- - Tuesday, September 4, 2012

MIAMI — A federal judge has ruled that Florida college students cannot be charged higher out-of-state tuition simply because their parents may be in the U.S. illegally.

The lawsuit was filed on behalf of students who are U.S. citizens and Florida residents but whose parents cannot prove legal immigration status. U.S. District Judge K. Michael Moore says charging them non-resident tuition violates the Constitution.

Children of illegal immigrants have won similar battles in New Jersey, California and Colorado.

Attorneys estimate thousands of Florida students could be affected.

Florida education officials say lawyers are reviewing the ruling and that no decision has been made on whether to appeal. There are 28 public two-year colleges and 11 four-year universities in Florida.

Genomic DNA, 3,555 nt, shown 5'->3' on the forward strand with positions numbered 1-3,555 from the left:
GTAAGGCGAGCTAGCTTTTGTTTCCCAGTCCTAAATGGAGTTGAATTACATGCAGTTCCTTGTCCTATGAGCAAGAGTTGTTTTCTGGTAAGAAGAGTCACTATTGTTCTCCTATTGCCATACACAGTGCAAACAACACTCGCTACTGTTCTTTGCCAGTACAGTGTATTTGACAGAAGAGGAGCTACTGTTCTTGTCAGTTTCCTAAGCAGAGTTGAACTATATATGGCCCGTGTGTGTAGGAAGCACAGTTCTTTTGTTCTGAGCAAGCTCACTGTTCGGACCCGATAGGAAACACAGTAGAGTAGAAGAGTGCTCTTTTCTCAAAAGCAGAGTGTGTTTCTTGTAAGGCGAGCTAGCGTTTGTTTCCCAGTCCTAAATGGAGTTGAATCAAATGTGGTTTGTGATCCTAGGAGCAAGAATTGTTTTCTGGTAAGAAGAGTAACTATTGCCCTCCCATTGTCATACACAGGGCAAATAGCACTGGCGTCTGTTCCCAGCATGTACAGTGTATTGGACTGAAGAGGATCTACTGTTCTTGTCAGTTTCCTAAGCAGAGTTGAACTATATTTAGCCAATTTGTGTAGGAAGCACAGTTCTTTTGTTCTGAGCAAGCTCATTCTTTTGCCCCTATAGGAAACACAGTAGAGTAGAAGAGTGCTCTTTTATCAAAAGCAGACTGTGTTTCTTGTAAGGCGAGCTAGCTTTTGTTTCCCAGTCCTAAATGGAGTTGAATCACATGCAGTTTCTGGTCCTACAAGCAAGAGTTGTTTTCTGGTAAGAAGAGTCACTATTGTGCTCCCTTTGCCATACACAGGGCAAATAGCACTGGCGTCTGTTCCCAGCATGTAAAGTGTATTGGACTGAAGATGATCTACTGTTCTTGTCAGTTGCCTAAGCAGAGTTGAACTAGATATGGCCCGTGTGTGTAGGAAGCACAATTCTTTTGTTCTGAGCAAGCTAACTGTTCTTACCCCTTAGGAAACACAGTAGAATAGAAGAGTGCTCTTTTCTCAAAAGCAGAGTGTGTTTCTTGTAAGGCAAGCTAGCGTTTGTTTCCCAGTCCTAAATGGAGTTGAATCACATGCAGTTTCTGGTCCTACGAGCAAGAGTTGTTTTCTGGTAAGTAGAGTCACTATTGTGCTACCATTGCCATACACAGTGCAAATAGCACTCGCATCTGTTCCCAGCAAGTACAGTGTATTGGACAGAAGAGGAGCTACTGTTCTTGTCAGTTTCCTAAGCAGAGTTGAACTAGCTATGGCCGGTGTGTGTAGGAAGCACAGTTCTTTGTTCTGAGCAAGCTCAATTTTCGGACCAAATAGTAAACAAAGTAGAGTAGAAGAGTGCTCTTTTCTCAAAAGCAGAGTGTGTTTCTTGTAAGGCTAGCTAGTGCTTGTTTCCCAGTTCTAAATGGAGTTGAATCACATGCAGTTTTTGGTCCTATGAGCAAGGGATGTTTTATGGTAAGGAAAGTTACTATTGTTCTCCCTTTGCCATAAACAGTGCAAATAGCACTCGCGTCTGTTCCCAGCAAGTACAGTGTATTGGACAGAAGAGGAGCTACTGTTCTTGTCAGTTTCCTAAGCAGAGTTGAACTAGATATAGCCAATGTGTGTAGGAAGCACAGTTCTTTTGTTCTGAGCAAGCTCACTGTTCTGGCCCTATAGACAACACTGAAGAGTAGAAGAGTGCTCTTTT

LOUISIANA

Officials: Hurricane damaged 13,000 homes

BATON ROUGE — A state emergency official says Hurricane Isaac damaged at least 13,000 homes in Louisiana.

The numbers released Tuesday are the first official damage estimates from the storm that struck a week ago.

Governor’s Office of Homeland Security and Emergency Preparedness spokeswoman Christina Stephens called the figures “very preliminary.”

Isaac came ashore in Louisiana near the mouth of the Mississippi River as a Category 1 storm, relatively weak compared to other named storms that remain fresh in residents’ memories.

But its damage, particularly flooding, was significant in Plaquemines and St. John the Baptist parishes. It inundated homes and left residents awaiting rescues from rooftops.

The floodwaters were receding and the widespread power outages have nearly all been repaired.

MASSACHUSETTS

Judge: Sex change granted for murder convict

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